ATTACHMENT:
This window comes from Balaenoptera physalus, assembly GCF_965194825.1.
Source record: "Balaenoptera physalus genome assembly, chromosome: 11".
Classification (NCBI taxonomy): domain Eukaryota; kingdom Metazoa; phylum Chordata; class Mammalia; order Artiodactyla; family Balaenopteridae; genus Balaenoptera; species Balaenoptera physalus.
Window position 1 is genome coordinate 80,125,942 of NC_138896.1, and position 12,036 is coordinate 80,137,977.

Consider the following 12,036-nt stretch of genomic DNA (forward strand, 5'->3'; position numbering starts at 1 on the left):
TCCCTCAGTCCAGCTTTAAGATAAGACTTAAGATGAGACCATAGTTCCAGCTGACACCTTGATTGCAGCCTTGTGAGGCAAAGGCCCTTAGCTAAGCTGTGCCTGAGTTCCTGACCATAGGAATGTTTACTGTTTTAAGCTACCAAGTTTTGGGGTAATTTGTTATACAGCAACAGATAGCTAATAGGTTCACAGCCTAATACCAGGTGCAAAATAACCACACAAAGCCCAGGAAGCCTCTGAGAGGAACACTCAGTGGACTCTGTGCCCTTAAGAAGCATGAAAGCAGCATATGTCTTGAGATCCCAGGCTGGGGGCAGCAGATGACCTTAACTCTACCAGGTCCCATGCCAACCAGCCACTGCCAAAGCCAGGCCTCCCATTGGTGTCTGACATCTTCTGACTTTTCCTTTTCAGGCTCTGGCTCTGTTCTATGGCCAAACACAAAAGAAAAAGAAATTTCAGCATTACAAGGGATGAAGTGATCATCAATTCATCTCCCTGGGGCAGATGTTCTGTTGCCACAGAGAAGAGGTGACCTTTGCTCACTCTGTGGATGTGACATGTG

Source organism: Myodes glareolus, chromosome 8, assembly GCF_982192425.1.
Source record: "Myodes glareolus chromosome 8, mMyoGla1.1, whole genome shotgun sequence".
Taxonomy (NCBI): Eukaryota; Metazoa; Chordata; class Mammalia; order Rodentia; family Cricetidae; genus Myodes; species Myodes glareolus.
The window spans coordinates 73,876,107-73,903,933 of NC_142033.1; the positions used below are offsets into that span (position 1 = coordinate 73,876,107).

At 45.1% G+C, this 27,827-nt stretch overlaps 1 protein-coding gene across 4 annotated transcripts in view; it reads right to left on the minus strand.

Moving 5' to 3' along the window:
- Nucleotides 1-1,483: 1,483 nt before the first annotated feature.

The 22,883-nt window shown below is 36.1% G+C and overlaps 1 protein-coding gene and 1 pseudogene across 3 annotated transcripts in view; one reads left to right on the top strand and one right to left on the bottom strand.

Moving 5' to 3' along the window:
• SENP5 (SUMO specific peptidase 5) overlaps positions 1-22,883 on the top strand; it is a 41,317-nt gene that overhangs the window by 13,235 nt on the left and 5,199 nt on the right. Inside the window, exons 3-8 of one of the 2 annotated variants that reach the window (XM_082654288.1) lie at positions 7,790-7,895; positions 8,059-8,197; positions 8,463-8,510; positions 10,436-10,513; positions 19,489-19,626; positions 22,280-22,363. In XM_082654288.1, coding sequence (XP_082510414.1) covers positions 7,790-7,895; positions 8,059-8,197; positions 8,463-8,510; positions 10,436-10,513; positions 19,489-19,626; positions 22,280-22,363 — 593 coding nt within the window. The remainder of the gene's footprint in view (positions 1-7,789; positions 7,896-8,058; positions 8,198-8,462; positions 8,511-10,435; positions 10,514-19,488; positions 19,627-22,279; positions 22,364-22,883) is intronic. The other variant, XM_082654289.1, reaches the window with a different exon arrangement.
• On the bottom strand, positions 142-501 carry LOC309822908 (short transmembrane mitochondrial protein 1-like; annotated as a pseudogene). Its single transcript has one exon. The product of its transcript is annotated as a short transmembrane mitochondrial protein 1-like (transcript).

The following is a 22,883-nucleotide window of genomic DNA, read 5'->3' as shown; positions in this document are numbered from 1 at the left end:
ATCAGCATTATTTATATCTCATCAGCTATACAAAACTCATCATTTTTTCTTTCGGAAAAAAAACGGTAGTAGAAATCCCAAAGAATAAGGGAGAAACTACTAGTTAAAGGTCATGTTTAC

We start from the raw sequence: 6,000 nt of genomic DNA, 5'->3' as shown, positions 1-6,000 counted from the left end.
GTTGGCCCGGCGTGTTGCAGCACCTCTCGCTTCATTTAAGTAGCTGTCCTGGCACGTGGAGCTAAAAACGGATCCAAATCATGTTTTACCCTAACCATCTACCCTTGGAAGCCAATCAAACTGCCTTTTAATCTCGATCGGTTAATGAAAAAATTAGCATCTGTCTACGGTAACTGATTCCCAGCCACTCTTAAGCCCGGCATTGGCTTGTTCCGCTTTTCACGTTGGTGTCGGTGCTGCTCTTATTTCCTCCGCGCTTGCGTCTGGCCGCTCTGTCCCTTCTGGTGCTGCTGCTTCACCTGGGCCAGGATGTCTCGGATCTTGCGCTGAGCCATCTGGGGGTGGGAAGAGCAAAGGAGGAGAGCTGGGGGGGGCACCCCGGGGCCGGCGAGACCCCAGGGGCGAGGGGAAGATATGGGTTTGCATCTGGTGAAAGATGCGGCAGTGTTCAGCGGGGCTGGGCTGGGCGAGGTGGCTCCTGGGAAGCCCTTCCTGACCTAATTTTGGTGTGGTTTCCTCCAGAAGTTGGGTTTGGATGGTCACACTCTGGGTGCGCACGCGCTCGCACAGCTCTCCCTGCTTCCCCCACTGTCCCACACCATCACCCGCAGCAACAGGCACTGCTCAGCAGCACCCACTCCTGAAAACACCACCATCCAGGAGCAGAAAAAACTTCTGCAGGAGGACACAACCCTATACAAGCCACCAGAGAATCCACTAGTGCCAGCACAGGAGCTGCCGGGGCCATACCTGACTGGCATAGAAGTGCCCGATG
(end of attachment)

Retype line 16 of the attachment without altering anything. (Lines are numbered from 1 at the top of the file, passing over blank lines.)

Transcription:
• SENP5 (SUMO specific peptidase 5) overlaps positions 1-22,883 on the top strand; it is a 41,317-nt gene that overhangs the window by 13,235 nt on the left and 5,199 nt on the right. Inside the window, exons 3-8 of one of the 2 annotated variants that reach the window (XM_082654288.1) lie at positions 7,790-7,895; positions 8,059-8,197; positions 8,463-8,510; positions 10,436-10,513; positions 19,489-19,626; positions 22,280-22,363. In XM_082654288.1, coding sequence (XP_082510414.1) covers positions 7,790-7,895; positions 8,059-8,197; positions 8,463-8,510; positions 10,436-10,513; positions 19,489-19,626; positions 22,280-22,363 — 593 coding nt within the window. The remainder of the gene's footprint in view (positions 1-7,789; positions 7,896-8,058; positions 8,198-8,462; positions 8,511-10,435; positions 10,514-19,488; positions 19,627-22,279; positions 22,364-22,883) is intronic. The other variant, XM_082654289.1, reaches the window with a different exon arrangement.